Researchers from the Barcelona Institute for Global Health have found that people who eat before 9:00 p.m. or those who wait at least two hours between eating and sleeping are approximately 20 percent less likely to develop either breast or prostate cancers when compared to those individuals who eat dinner after 10:00 p.m. or who eat and sleep in close succession. The study, which is the first to analyze an association between the timing of eating and sleeping and the risk of developing cancer, has been published in the International Journal of Cancer.
Meal Times Affect Health Outcomes
With the number of new cancer diagnoses on the rise each year, unwrapping behavioral interventions that could potentially curb outcomes becomes ever increasingly important. Much research has scrutinized the relationship between cancer and food, but the vast majority of those studies have focused on feeding patterns. For instance, we know that regularly consuming red meat increases the risk for certain types of cancer, while eating plenty of fresh fruits and vegetables has been shown to cut cancer risks. Links have also been made between consumption, obesity and increased occurrence of cancers.
In recent years, researchers have begun to take notice of and shift their focus on investigating the effects of meal timing on health. All living organisms under our sun possess an internal biological clock called the circadian rhythm. Our circadian rhythms sway every part of our being and are responsible for regulating such bodily processes as sleep and eating cycles, insulin and hormonal levels as well as metabolic functions. Disruptions to the body’s natural rhythms can have serious health implications.
We’re already aware that late-night eating is one such thing that can throw off the body’s circadian rhythms. For example, studies have found that night-shift workers are more likely to experience health complications such as heart disease, gastrointestinal issues, metabolic disorders and obesity. Their irregular eating and sleeping schedules also make them significantly more likely to develop breast, gastrointestinal or skin cancers.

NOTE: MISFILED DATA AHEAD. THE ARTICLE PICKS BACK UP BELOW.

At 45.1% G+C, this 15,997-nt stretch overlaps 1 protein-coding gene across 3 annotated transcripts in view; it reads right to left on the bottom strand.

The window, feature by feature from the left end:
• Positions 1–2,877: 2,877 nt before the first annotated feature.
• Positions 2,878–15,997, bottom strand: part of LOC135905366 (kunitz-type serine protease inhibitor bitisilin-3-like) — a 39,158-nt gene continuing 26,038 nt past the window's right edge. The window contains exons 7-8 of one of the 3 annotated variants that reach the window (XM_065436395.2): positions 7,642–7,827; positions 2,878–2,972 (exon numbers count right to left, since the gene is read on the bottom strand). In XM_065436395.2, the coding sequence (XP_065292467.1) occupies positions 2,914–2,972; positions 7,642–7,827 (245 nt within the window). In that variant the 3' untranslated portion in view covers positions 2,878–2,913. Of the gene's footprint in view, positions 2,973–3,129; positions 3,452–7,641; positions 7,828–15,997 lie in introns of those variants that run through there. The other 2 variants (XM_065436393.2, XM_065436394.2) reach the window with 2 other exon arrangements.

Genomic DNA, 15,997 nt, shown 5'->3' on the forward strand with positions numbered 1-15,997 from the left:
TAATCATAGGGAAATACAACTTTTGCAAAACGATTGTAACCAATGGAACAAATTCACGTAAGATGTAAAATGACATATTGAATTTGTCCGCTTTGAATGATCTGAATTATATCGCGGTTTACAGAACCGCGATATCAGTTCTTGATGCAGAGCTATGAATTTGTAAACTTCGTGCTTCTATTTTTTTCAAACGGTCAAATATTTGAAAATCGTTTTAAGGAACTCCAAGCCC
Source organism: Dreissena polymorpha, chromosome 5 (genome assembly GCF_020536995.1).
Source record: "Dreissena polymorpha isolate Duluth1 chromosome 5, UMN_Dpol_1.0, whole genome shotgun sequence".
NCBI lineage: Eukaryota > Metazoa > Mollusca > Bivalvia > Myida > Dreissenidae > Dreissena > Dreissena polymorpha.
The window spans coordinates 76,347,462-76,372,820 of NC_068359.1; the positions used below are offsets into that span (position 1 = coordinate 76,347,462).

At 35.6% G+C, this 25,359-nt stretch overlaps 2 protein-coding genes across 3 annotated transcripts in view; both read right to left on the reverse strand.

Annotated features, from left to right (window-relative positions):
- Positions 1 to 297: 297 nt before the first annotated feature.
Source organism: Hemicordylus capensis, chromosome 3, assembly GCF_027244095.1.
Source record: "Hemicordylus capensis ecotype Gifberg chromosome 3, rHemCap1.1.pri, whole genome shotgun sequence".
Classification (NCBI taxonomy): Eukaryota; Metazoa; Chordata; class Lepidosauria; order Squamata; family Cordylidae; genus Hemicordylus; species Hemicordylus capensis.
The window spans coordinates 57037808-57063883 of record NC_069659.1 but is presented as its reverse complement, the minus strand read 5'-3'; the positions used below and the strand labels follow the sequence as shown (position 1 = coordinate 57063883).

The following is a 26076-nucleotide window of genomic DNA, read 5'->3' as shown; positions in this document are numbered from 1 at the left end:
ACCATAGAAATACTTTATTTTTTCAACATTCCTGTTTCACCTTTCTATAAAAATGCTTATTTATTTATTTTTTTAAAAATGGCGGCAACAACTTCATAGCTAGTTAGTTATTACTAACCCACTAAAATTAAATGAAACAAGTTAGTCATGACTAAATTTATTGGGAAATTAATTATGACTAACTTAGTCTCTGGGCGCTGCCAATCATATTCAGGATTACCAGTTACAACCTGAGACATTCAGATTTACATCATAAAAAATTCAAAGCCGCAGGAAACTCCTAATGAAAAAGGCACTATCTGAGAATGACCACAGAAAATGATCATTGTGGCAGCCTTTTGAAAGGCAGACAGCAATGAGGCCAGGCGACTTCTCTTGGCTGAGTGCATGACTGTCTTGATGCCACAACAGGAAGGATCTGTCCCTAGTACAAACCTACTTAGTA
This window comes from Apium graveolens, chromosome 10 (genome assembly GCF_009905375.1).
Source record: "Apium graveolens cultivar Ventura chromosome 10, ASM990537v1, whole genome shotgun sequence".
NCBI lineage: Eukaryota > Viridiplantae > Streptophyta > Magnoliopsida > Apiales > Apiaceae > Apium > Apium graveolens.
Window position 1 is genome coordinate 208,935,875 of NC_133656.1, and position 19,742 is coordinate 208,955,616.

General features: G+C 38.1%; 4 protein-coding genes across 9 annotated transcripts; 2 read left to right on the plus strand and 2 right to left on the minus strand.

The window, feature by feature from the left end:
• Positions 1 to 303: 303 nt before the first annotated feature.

In this newest study, researchers aimed to investigate potential links between the timing of meals and two of the most common forms of cancer: breast and prostate cancers. Among the cancers most strongly associated with night-shift workers and circadian disruption, the researchers believed that lifestyle routines could also factor into risk. Their findings proved this to be the case.
New Study Finds Eating a Late Dinner Boosts Cancer Risk
As part of the larger MCC-Spain project, the five-year study analyzed data from a total of roughly four thousand participants, which was comprised of 621 prostate cancer cases and 1,205 breast cancer cases, along with an additional 872 male and 1,321 female participants which were randomly selected as controls.
The participants were interviewed and completed a questionnaire regarding their eating habits and whether they followed recommendations for cancer prevention. Their meal timings, sleeping patterns and chronotypes, which is whether they were “morning people” or “night people,” were also assessed and the data compiled and analyzed by the team. The researchers examined how patterns of cancers compared to evening eating habits and found that late-night eaters were significantly more likely to incur cancer, suggesting eating a late dinner boosts cancer risk.
Eating Shortly Before Bed Raises Breast and Prostate Cancer Risk by 20 Percent
Lead author of the study, Manolis Kogevinas explained, “Our study concludes that adherence to diurnal eating patterns is associated with a lower risk of cancer.” He added that their findings “highlight the importance of assessing circadian rhythms in studies on diet and cancer,” and noted that if their findings are confirmed, “they will have implications for cancer prevention recommendations, which currently do not take meal timing into account.”
Of course, follow-up research is needed to corroborate the study findings. The team notes that late-night eating also disrupts other facets of health, such as cortisol and insulin levels, which are also known contributors to cancer risks. Notably, circadian cycle disruptions are known to increase inflammation, which has been identified as a risk factor and progressor for all types of cancer.
The results of this study are but one piece of a much larger, still developing picture, and while the occasional late snack probably isn’t going to affect you all that much, all evidence suggests that mindfulness of our body’s natural rhythms is a simple behavioral intervention with significant impacts and a critical first stop on the path to wellness.